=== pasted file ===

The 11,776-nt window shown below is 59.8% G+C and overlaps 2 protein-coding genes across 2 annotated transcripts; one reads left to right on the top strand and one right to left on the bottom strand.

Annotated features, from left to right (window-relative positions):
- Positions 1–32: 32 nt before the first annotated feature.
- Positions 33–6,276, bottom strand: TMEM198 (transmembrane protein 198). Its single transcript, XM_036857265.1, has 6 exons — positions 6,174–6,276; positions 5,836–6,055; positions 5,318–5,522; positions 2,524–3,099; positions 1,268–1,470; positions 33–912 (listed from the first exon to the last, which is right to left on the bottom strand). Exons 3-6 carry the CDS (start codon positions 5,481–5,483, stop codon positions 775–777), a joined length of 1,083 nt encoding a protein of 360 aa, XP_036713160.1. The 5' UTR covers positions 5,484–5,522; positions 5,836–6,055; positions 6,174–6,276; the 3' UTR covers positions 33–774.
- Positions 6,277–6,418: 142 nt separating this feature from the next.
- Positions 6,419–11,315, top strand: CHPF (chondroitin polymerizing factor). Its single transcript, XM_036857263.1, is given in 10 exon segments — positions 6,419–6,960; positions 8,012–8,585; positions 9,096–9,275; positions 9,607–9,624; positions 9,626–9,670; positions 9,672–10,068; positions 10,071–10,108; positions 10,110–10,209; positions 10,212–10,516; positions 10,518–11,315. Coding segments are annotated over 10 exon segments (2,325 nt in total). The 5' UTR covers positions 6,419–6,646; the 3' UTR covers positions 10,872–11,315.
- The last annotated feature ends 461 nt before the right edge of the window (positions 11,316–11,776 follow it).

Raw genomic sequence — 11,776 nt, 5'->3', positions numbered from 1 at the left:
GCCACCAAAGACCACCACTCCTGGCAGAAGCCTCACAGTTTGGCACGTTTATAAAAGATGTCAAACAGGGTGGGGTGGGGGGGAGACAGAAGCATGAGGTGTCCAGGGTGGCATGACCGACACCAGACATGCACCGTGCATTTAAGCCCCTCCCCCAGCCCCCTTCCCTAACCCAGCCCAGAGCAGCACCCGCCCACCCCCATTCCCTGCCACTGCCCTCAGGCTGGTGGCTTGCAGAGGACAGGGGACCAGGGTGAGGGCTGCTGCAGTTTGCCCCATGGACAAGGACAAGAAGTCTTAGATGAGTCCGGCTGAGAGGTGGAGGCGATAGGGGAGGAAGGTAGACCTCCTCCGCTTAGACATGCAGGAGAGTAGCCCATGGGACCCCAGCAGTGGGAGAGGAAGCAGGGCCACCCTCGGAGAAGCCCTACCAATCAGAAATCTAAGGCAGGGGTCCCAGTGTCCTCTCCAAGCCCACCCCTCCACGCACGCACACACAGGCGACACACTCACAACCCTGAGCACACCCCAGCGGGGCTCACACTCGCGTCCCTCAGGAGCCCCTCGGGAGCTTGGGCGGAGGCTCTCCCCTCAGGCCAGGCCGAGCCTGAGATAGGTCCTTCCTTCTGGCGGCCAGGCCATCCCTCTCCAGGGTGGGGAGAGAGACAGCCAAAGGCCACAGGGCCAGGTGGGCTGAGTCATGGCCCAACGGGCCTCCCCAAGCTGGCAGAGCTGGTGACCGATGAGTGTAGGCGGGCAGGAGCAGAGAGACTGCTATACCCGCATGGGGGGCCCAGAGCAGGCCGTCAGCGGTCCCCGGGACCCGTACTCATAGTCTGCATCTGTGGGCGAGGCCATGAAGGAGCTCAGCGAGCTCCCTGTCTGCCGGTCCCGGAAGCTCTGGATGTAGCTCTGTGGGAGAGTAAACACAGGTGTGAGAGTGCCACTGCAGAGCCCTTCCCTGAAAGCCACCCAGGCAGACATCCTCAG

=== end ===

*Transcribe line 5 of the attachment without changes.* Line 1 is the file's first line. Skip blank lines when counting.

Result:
- Positions 6,277–6,418: 142 nt separating this feature from the next.